Among these, retail sales are probably the most important. The market is looking for a fairly large increase from the previous month, which stands to reason – note the jump in January, when additional pandemic payments were made. There were even larger payments made in March, which means, in the immortal words of Viv Nicholson, “spend, spend, spend!”
The result of this spending spree by the way has been a record trade deficit for the US, as we saw on Wednesday, as much of the money goes on imported goods.
The deficit is widening from both sides. The surplus in services is falling (red line) while the deficit in merchandise trade is widening (blue line). This widening deficit is how the US and its unprecedented fiscal stimulus program will act as an engine of growth for the global economy this year.
Industrial production is expected to be up sharply (+3.0%5 mom), which seems believable – the Empire State and Philadelphia Fed indices for March are pointing to a big upswing in production.
US industrial production is lagging behind EU industrial production. The EU February figure comes out on Wednesday. It’s expected to be up a modest +0.3% mom. Still that would carry it almost back to pre-pandemic levels (-0.1% compared to the January/February 2020 average) in February vs still down 1.3% for the US in March.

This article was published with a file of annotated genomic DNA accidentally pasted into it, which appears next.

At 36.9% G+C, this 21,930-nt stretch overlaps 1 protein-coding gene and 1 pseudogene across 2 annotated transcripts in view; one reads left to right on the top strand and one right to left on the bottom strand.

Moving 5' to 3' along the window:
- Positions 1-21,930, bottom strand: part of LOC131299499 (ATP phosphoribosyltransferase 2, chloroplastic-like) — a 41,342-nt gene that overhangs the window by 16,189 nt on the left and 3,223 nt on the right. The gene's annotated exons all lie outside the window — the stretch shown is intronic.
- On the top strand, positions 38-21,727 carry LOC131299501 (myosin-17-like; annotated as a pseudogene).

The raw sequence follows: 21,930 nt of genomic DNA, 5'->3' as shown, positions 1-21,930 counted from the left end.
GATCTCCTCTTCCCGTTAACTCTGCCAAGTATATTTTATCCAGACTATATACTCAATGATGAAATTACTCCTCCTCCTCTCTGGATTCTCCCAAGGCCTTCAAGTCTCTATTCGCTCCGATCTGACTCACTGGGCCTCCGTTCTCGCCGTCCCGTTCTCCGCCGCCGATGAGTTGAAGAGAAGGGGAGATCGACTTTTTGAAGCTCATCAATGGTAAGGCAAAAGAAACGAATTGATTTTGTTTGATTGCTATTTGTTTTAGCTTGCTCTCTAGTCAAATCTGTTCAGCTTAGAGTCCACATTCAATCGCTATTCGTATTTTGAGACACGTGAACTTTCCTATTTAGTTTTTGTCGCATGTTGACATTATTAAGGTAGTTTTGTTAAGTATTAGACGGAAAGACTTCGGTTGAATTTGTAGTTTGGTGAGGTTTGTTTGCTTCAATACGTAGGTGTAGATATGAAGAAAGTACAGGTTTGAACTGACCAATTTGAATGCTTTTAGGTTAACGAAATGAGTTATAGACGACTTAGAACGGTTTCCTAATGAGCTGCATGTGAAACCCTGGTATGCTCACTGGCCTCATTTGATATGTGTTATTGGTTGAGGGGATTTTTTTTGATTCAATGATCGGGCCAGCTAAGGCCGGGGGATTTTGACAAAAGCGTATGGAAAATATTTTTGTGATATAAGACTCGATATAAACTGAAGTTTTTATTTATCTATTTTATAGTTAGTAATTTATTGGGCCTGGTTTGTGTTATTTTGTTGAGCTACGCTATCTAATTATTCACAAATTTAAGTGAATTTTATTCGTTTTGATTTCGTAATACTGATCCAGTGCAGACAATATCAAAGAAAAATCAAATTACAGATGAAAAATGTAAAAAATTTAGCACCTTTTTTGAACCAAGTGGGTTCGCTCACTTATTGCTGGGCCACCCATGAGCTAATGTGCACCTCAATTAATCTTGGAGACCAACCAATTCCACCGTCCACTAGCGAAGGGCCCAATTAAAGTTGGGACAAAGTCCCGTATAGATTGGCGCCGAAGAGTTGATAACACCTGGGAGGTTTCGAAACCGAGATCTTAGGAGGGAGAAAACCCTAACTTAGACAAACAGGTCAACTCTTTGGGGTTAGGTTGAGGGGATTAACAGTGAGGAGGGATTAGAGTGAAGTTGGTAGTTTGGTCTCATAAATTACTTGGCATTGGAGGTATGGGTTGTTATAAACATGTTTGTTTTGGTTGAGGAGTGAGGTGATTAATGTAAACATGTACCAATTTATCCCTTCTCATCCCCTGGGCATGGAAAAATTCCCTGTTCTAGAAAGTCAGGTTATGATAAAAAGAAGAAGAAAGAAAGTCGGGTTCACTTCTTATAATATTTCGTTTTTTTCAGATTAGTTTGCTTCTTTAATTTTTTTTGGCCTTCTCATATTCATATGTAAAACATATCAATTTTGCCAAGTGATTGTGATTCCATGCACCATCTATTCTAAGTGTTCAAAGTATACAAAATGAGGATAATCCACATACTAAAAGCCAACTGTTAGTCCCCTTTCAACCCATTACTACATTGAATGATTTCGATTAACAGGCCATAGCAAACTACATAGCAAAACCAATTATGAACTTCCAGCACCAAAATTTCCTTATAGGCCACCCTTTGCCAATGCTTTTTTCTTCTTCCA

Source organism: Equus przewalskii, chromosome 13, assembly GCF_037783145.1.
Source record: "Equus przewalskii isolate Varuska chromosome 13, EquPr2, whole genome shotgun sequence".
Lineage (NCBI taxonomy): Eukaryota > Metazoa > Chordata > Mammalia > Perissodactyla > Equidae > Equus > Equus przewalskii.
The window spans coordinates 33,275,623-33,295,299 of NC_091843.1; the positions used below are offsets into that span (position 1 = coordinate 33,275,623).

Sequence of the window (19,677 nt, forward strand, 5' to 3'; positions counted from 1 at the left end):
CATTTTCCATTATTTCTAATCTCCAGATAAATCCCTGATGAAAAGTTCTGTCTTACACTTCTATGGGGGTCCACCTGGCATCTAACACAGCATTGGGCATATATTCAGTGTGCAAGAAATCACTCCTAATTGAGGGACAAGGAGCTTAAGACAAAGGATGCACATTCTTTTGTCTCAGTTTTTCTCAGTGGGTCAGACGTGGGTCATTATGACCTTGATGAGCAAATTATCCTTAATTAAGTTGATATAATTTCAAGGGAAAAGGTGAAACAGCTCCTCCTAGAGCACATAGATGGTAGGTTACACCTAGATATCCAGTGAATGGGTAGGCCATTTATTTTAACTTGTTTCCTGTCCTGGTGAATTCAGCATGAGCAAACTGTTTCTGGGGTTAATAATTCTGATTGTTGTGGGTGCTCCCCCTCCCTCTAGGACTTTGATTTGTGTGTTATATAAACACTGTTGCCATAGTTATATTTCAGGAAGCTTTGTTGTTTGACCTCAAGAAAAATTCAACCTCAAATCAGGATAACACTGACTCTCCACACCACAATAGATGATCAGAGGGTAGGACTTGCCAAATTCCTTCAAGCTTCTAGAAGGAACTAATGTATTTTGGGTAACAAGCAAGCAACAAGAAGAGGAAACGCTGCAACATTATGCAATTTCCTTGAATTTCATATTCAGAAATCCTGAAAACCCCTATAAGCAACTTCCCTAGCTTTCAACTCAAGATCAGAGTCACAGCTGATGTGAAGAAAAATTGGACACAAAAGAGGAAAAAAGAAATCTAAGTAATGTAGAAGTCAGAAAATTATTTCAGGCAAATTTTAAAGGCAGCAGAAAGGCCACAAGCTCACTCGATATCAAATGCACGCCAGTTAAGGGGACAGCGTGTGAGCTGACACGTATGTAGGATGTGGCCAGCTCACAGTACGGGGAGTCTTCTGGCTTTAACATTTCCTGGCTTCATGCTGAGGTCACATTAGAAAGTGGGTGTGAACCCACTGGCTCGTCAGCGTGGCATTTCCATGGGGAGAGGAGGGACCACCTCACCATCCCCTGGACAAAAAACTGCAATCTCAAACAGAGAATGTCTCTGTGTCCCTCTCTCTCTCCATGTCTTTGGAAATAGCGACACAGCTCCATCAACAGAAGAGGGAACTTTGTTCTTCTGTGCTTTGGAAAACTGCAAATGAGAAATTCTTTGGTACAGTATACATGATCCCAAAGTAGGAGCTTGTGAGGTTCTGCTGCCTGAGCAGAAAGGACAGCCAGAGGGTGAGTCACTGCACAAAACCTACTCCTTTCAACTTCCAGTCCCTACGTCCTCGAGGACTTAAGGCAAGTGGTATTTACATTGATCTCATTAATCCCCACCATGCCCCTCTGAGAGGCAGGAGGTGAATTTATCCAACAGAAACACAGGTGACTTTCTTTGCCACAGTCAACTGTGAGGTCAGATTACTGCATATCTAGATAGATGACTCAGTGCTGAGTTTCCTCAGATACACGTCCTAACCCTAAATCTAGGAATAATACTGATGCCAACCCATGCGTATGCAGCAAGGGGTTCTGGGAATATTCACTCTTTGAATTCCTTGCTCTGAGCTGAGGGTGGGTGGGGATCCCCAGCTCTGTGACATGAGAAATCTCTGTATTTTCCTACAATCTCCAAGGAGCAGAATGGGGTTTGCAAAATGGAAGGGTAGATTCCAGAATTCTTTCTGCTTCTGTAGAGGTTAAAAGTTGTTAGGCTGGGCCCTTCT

Wednesday’s Beige Book is likely to come under intense scrutiny for one strange issue that’s plaguing the US economy: a lack of job seekers. Some companies are having problems finding employees despite the millions of unemployed persons. For example, the National Federation of Independent Businesses (NFIB), the small-business organization, has a “job openings hard to fill” index. It’s at a record high despite the high unemployment rate. As you can see from the graph, this is an unusual divergence between the two indices; the NFIB’s members report that jobs are now harder to fill than they were when the unemployment rate was 3.5%.
Many people believe this is because of the generous level of unemployment benefits. It’s possible. The anecdotal evidence of the Beige Book may shed some light on this phenomenon.
For the Eurozone, the big event may be – we don’t know – on Wednesday, when European Central Bank (ECB) Executive Board member Panetta presents the results of the public consultation on the digital euro in the European Parliament. He had a blog post recently (March 25th) on the digital euro, “Digital central bank money for Europeans – getting ready for the future.” In that he said: